So are we up to Ellen now?
This month has felt like the most depressing month for gardeners for a very long time, as far as the weather is concerned. Ciara, Dennis, Ellen, call them what you like; it has been an almost endless cycle of high winds, teeming rain and violent hailstorms. Almost the worst part about this is that because the preceding winter has been so mild, many of our beloved spring shrubs and bulbs are well ahead of where they might usually be, and their growth is what we call “soft”.
This means that the growth rates have been early and good, but because they has not been exposed to normal winter temperatures – at least a few frosts – that growth has not been controlled in the normal way, and has not toughened up. Shrubs are full of bud which can easily be knocked off by strong winds and hail. Your camellia flowers have probably either blown away or are horribly marked by the rain. Our snowdrop blooms have most likely already been and gone. You will probably be cutting your daffodils to bring indoors because they have snapped off (not such a bad thing…)
I read this week that spring had officially arrived in Cornwall because the bellwether magnolia trees had their requisite 50 plus flowers open. They might be quite short-lived. And thank goodness the annual jamboree that is the Bosvigo Hellebore Day took place last weekend, on a reasonably clement day, because this year, hellebores are exceptionally tall and fulsome. This however makes them most vulnerable to this weather and the flower spikes will be damaged. I don’t know what name the meteorologist have chosen for the next storm, F, but if we see it in the next few weeks, I will have my own version, and I might have to hyphenate two words……
So, given that we can’t control any of this, what can we be getting on with? Hopefully we all have access to windowsills, and if we’re lucky, a potting shed or a greenhouse. This means vegetable seed sowing can begin in earnest!
Chillis and peppers should already be in and germinated – they need the longest growing season of all, so unless you can provide some heat underneath to ensure fast germination, you’re probably too late to get anything like a decent crop trying to row these from seed. Wait a few months and buy a ready-grown plant to be sure of a crop this year.
It’s not too late for tomatoes though – in fact, I haven’t put a single one in yet – so get going as soon as. A couple of seeds in each pot of compost, put them on a bright windowsill, preferably with a radiator close by, step back, and be patient. In a few weeks you will have new life.
The windowsill in my conservatory is completely covered in chitting potatoes ready for planting and there is still plenty of time to buy and chit yours, if you haven’t done so yet.
Certainly, get your first earlies sooner rather than later as they are the first to go in. You should be finding summer onion and shallot sets in the shops now too. However, in both cases, be mindful of the soil conditions. It is easy to get overenthusiastic and get them in too early for the current conditions. If the soil is too cold, or as is more likely this year, too wet, your spuds and onions will rot and get rust respectively, and all your effort will be in vain.
I for one will also be administering nematodes on my potato patch in an effort to mitigate the effects of wireworm and slug damage. Nematodes are a totally natural method of pest control as they live in your soil anyway, but are needed in greater numbers than normally live there to control any build up of wire worm and slugs. It’s just a bit unnerving having them in your fridge for a while before applying, which you have to do because they are living creatures. Just make sure they are well labelled, in case your other half comes in from a night out a bit peckish…..Ugly little devils, but they get the job done.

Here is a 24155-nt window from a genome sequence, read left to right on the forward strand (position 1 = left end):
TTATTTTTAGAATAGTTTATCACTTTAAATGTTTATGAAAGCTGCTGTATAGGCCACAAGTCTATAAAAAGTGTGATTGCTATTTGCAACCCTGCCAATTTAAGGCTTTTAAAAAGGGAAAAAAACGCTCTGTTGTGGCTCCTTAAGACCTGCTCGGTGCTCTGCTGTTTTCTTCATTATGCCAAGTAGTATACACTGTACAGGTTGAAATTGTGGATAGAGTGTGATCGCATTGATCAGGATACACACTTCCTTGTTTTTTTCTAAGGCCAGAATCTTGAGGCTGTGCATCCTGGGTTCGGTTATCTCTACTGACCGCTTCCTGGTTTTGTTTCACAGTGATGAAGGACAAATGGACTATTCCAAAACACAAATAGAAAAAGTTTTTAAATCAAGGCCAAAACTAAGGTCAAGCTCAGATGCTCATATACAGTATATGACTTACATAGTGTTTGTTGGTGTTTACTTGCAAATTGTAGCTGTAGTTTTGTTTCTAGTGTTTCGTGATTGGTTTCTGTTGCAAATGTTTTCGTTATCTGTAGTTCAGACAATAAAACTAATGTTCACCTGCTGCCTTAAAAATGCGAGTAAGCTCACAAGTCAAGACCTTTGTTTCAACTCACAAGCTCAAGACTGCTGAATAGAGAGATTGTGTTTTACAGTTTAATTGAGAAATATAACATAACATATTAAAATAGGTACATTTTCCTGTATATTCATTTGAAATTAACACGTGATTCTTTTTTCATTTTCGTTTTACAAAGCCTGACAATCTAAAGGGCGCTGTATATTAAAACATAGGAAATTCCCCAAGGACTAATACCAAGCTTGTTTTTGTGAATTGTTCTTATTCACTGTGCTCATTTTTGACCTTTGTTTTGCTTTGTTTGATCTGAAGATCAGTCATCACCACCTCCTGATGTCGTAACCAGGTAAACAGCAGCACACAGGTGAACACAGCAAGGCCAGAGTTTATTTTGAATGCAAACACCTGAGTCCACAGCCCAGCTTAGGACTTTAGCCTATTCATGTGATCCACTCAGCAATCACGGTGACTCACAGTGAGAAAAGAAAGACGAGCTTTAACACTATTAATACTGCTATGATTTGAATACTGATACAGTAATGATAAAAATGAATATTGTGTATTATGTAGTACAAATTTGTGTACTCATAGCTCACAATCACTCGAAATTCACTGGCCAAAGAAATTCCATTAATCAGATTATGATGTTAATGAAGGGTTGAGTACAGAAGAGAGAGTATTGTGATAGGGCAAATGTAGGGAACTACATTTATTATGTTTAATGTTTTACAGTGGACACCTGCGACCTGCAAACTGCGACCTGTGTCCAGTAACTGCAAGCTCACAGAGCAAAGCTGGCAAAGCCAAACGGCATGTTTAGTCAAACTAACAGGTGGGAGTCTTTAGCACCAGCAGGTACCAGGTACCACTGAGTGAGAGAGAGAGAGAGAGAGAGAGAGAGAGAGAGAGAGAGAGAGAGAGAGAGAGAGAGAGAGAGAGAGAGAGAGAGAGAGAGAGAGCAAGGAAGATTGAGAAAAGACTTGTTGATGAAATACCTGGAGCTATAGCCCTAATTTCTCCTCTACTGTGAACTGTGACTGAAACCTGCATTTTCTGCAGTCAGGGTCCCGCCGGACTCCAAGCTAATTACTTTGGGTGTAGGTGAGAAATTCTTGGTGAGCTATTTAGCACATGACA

My leeks are just poking their little heads through – another good one to get going early, and the first swathes of peas and broad beans are doing very nicely, thank you. My peas and beans have been kept well out of the reach of our furry friends, as they are out in force in this nasty weather, because our usually reliable neighbours’ cats are being derelict in their duties in the wet weather. Either cover your seed trays overnight, or again, keep them indoors away from the blighters, because the one night you forget to cover up the seed tray in your greenhouse is the one night you’ll lose the lot. it is just as they are germinating that they are most at risk. Something about a release of energy makes them doubly appealing.
And don’t forget salad leaves and lettuces. These germinate reliably all through the cold months and even if you don’t want to grow much, keep a few come and come again pots on your windowsill and you’ll be surprised at how readily and quickly they rejuvenate in between cuts.
On the flower front, everybody loves a cornflower or nigella (love in a mist) or poppies so if all else fails, throw a packet of seeds in a tray or two now, and you will be amazed at how quickly they germinate. They don’t need any fancy conditions – just good light – and before you know it, you’ll have the beginnings of a cut flower garden.
Let’s hope by next month, the weather has settled, and we’re not any further along in the storm alphabet, otherwise I am going to have to make up a whole new raft of swear words. Keep warm!
Helen Robins, Calendra Collective